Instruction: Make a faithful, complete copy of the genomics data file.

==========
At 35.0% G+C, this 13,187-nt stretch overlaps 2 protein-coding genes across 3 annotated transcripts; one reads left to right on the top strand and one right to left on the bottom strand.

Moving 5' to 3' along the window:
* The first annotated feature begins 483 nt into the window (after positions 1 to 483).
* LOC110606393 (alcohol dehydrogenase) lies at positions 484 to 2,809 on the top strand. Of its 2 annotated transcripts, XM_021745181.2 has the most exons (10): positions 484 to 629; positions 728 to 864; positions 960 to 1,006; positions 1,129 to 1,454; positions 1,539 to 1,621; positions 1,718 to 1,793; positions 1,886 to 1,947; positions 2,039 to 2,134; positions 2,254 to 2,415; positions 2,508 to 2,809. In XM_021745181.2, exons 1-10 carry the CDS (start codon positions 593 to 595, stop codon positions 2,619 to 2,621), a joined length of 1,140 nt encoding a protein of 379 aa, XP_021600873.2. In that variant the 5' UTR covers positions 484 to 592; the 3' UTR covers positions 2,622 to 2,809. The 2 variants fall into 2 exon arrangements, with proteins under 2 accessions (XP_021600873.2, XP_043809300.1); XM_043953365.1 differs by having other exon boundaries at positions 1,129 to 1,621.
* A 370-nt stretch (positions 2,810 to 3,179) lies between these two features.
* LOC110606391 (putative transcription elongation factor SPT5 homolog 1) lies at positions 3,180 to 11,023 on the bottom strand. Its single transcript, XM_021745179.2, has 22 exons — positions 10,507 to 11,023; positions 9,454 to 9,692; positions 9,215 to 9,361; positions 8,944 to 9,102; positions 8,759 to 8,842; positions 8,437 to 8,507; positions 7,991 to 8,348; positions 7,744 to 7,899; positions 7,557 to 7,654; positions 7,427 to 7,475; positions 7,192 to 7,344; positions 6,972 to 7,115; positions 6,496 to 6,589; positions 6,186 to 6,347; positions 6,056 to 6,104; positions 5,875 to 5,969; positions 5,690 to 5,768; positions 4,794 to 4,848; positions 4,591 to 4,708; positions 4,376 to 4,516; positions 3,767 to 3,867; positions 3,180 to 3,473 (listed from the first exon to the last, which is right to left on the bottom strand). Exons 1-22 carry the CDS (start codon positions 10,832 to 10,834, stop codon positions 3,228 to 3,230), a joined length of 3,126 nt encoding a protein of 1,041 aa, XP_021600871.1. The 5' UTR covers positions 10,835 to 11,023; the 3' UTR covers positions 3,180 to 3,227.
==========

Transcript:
At 35.0% G+C, this 13,187-nt stretch overlaps 2 protein-coding genes across 3 annotated transcripts; one reads left to right on the top strand and one right to left on the bottom strand.

Moving 5' to 3' along the window:
* The first annotated feature begins 483 nt into the window (after positions 1 to 483).
* LOC110606393 (alcohol dehydrogenase) lies at positions 484 to 2,809 on the top strand. Of its 2 annotated transcripts, XM_021745181.2 has the most exons (10): positions 484 to 629; positions 728 to 864; positions 960 to 1,006; positions 1,129 to 1,454; positions 1,539 to 1,621; positions 1,718 to 1,793; positions 1,886 to 1,947; positions 2,039 to 2,134; positions 2,254 to 2,415; positions 2,508 to 2,809. In XM_021745181.2, exons 1-10 carry the CDS (start codon positions 593 to 595, stop codon positions 2,619 to 2,621), a joined length of 1,140 nt encoding a protein of 379 aa, XP_021600873.2. In that variant the 5' UTR covers positions 484 to 592; the 3' UTR covers positions 2,622 to 2,809. The 2 variants fall into 2 exon arrangements, with proteins under 2 accessions (XP_021600873.2, XP_043809300.1); XM_043953365.1 differs by having other exon boundaries at positions 1,129 to 1,621.
* A 370-nt stretch (positions 2,810 to 3,179) lies between these two features.
* LOC110606391 (putative transcription elongation factor SPT5 homolog 1) lies at positions 3,180 to 11,023 on the bottom strand. Its single transcript, XM_021745179.2, has 22 exons — positions 10,507 to 11,023; positions 9,454 to 9,692; positions 9,215 to 9,361; positions 8,944 to 9,102; positions 8,759 to 8,842; positions 8,437 to 8,507; positions 7,991 to 8,348; positions 7,744 to 7,899; positions 7,557 to 7,654; positions 7,427 to 7,475; positions 7,192 to 7,344; positions 6,972 to 7,115; positions 6,496 to 6,589; positions 6,186 to 6,347; positions 6,056 to 6,104; positions 5,875 to 5,969; positions 5,690 to 5,768; positions 4,794 to 4,848; positions 4,591 to 4,708; positions 4,376 to 4,516; positions 3,767 to 3,867; positions 3,180 to 3,473 (listed from the first exon to the last, which is right to left on the bottom strand). Exons 1-22 carry the CDS (start codon positions 10,832 to 10,834, stop codon positions 3,228 to 3,230), a joined length of 3,126 nt encoding a protein of 1,041 aa, XP_021600871.1. The 5' UTR covers positions 10,835 to 11,023; the 3' UTR covers positions 3,180 to 3,227.